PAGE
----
There is little to do in Little Friends: Dogs & Cats.
Back during the days of the Nintendo DS, there was one game that everyone that I know would talk about: Nintendogs, the Nintendo-made dog simulator. My friends and I would compare each other’s dogs and talk to them as if they were our actual pets in real life. Play with a real dog? I’d rather play with my virtual one. While I did not play the later entries of Nintendogs or Nintendogs and Cats, I am now able to bring back those old memories in Little Friends: Dogs & Cats.
The biggest strength and weakness of Little Friends is that it is very straightforward. You begin the game by choosing your first dog to take home with you. At your home, you get to care and play with your pet.
Each pet has four different statuses that you maintain: happiness, cleanliness, hunger, and thirst. All of these can be managed at home and everything you do with your pet will increase their friendship level. As your dog’s friendship level goes up, they will learn new tricks and become better at catching frisbees. Unfortunately, you can only gain a certain amount every day. Whenever you do something with your pet at home you will gain coins. The game has four different kinds of currency with coins being the most common. There are also three different types of bills being Red, Blue, and Green.
When feeding your pet each one has a preferred type. There is both crunchy and soft food with different types like cow, chicken, fish, and a combination of all three. If you feed your pet with their preferred kind then they will be more satisfied with their meal.
There are numerous different shops you can go to when you are at home that lets you buy, food, toys, furniture, and outfits. You also have the option at home to change the interior design of your abode.
Outside of your house, you can go to the Friends Plaza where you can choose new pets to take home with you for free. What is disappointing about getting a new pet is that there is a small number of breeds for both cats and dogs. Dogs have six options while cats only have three. I’m hoping they will add more options as DLC in the future because I really wanted a Corgi and a Pug. You can have up to three friends at home while any other pets that you have stay at the “Friends Hotel.” This is the game’s way of you being able to rotate your pets if you want.
Another activity you can do is take your dog for a walk which will help raise its friendship level. And there can’t be a pet simulator game without the coveted frisbee contest. The competition has numerous different tiers with each one giving different rewards. This is my favorite part of the game because it feels more than just a pet simulator as there are actually some stakes at hand.
What I feel to be the biggest problem of the game is the lack of things to do with cats. The first time you are able to bring a cat home is the first time you hit level fifteen with a dog. At home, all you can really do with cats is a wand mini-game and it is, well, just plain boring. At least when you throw the ball around with your pets you get to see them mess around a little bit before they grab the ball and bring back to you. And cats don’t even do that. They just hit the ball around until one of the dogs grabs it. So you basically work your way up with your dog to get a different pet that is way less interesting to interact with.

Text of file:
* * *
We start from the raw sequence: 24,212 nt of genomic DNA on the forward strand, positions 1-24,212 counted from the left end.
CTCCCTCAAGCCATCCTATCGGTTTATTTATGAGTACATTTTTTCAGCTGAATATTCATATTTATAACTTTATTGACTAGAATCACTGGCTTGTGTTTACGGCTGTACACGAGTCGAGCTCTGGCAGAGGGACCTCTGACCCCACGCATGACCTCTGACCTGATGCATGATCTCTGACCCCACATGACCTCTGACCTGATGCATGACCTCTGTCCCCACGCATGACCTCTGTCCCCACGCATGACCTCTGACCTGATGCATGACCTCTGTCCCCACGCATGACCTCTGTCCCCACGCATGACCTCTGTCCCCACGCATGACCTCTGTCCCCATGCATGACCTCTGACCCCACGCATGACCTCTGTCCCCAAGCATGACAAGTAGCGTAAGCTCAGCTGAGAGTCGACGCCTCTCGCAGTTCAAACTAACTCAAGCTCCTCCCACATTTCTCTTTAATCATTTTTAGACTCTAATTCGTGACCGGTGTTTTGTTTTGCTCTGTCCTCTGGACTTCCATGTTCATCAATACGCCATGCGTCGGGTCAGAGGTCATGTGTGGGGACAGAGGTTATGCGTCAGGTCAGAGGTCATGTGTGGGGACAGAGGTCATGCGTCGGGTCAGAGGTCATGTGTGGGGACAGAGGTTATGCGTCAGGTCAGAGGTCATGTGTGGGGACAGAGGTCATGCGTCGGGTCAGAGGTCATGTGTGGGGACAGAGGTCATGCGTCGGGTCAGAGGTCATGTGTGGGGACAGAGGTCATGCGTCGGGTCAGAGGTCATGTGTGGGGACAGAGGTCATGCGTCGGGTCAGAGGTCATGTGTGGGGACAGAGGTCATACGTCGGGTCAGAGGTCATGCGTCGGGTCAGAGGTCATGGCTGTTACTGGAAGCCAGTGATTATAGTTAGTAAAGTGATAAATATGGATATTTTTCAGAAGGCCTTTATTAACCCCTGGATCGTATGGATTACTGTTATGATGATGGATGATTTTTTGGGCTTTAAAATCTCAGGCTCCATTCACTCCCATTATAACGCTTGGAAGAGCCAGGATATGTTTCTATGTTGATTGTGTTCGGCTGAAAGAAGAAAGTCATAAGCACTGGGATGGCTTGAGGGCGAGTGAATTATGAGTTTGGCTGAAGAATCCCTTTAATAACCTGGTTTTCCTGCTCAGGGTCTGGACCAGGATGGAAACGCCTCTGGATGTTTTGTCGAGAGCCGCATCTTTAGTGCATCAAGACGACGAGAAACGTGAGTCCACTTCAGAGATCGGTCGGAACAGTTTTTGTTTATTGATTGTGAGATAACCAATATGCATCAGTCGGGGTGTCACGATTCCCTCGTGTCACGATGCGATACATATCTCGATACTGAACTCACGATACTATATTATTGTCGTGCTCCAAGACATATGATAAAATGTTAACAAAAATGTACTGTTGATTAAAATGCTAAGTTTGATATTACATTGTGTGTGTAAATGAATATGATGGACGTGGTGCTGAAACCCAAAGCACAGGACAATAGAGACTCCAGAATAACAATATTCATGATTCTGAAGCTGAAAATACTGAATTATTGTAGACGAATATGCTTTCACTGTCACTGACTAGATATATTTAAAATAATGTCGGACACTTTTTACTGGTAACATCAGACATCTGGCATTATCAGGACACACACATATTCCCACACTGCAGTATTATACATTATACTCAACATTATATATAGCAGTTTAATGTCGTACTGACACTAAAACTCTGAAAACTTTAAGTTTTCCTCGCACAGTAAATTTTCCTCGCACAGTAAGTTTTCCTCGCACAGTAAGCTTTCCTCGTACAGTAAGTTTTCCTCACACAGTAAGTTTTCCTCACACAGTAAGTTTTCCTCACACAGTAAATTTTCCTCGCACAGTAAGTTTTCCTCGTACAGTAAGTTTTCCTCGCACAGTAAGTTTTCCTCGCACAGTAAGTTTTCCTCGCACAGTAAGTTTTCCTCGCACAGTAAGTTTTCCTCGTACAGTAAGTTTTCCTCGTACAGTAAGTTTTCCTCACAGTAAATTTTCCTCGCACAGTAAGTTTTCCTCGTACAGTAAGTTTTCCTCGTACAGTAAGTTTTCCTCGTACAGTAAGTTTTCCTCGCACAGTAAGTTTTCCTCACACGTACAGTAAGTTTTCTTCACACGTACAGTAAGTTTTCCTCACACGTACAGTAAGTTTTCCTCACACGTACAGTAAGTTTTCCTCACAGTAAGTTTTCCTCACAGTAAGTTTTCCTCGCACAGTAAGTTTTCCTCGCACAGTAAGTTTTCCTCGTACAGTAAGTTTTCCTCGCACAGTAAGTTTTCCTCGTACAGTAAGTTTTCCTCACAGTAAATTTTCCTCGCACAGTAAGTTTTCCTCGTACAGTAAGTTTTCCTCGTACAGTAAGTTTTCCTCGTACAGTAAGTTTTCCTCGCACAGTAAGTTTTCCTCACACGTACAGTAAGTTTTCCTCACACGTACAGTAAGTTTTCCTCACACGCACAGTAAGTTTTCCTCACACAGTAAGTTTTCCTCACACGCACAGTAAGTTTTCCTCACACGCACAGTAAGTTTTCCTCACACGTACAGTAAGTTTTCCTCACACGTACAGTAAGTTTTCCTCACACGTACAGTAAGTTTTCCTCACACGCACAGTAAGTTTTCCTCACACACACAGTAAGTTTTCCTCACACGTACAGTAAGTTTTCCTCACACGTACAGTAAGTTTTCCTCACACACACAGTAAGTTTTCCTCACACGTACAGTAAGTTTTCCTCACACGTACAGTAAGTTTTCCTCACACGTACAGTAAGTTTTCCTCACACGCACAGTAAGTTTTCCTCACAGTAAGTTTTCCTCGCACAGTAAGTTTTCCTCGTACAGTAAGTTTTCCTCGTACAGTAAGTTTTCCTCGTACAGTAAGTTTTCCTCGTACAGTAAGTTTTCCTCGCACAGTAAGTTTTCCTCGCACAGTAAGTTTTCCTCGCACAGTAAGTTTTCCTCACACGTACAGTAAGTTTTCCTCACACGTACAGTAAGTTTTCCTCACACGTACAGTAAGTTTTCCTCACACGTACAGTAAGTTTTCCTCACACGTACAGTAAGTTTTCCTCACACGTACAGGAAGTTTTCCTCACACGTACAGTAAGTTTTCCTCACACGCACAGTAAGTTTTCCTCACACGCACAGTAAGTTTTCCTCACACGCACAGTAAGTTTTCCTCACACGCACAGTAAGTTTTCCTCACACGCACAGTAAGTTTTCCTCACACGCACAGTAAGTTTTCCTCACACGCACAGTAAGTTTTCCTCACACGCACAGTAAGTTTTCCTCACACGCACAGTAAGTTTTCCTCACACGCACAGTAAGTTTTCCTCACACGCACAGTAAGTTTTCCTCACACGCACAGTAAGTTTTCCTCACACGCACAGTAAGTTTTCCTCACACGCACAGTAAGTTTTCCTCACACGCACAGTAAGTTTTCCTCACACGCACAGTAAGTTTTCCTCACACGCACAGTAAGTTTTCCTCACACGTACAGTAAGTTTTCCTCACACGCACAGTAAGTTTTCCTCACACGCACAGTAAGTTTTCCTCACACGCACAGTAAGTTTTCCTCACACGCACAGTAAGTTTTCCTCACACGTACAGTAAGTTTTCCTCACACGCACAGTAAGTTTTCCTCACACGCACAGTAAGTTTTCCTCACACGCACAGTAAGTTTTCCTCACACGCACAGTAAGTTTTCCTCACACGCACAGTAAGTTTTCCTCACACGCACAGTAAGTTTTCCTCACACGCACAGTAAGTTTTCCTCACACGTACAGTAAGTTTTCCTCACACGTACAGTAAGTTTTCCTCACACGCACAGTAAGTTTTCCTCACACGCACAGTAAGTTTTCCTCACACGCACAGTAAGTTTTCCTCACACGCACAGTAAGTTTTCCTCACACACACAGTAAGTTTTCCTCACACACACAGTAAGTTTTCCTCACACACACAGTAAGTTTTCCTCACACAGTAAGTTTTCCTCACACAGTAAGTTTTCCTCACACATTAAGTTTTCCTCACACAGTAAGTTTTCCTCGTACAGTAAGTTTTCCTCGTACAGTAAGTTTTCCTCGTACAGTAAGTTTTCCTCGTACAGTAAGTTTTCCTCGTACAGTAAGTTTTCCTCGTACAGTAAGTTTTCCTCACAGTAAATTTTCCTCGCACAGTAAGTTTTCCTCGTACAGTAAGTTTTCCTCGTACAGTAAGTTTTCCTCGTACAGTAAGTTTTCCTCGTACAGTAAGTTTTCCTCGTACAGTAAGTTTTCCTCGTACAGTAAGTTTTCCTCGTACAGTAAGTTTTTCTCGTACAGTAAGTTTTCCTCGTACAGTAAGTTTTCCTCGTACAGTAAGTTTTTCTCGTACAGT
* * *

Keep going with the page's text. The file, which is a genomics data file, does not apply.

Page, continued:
In Little Friends, you have the option to play the game both docked and as a handheld. If you do decide to play it docked then you will have to play with the joy-cons specifically. You cannot use a pro controller or the Joy-Con attachment controller that you get with your Nintendo Switch. When I first played Little Friends I tried the game this way and it was abysmal. I would point to the screen trying to pet my dog and it would just be all over the place. It might have had to do with the placement of where my Switch was that caused it, but it was just sitting right next to my television. So if it can’t work where it should be ideally placed then I don’t know when it is supposed to work.
This layout also requires an unnecessary amount of work. Having to hold up your arm, holding down a button and then consistently moving your arm around just to pet your dog or cat just feels cumbersome. Playing the game in handheld mode is a completely different experience. It just feels right and is much simpler. To pet one of your little friends all you need to do is move your finger across the screen, which is much easier compared to the Joy-Cons. There is really no reason for you not to play this game in handheld mode. The pets look fine in this mode the environments do the job. The game does everything in handheld mode that you expect of it.
Little Friends: Dogs & Cats is a fun time in short waves, but it is very limited on what you can do, especially for the game’s asking price. Every once in a while you can check in, see how your pets are doing, and then move on. You don’t have to worry about your pets dying on you while you are away, though their status effects will go down.
I enjoyed my time with Little Friends: Dogs & Cats even though it does not have much new to offer in the genre. We have seen this formula done before time and time again and while this isn’t a bad thing per se, it’d be nice to see new features and things to do that could make the pet sim subgenre more exciting. Little Friends brings back great gaming memories and is definitely a good game for children, which is likely what its main audience is. This is a game I will likely find myself returning to every now and then just because I can turn off my brain and not have to think about much of anything which makes for a simplistic and relaxing time.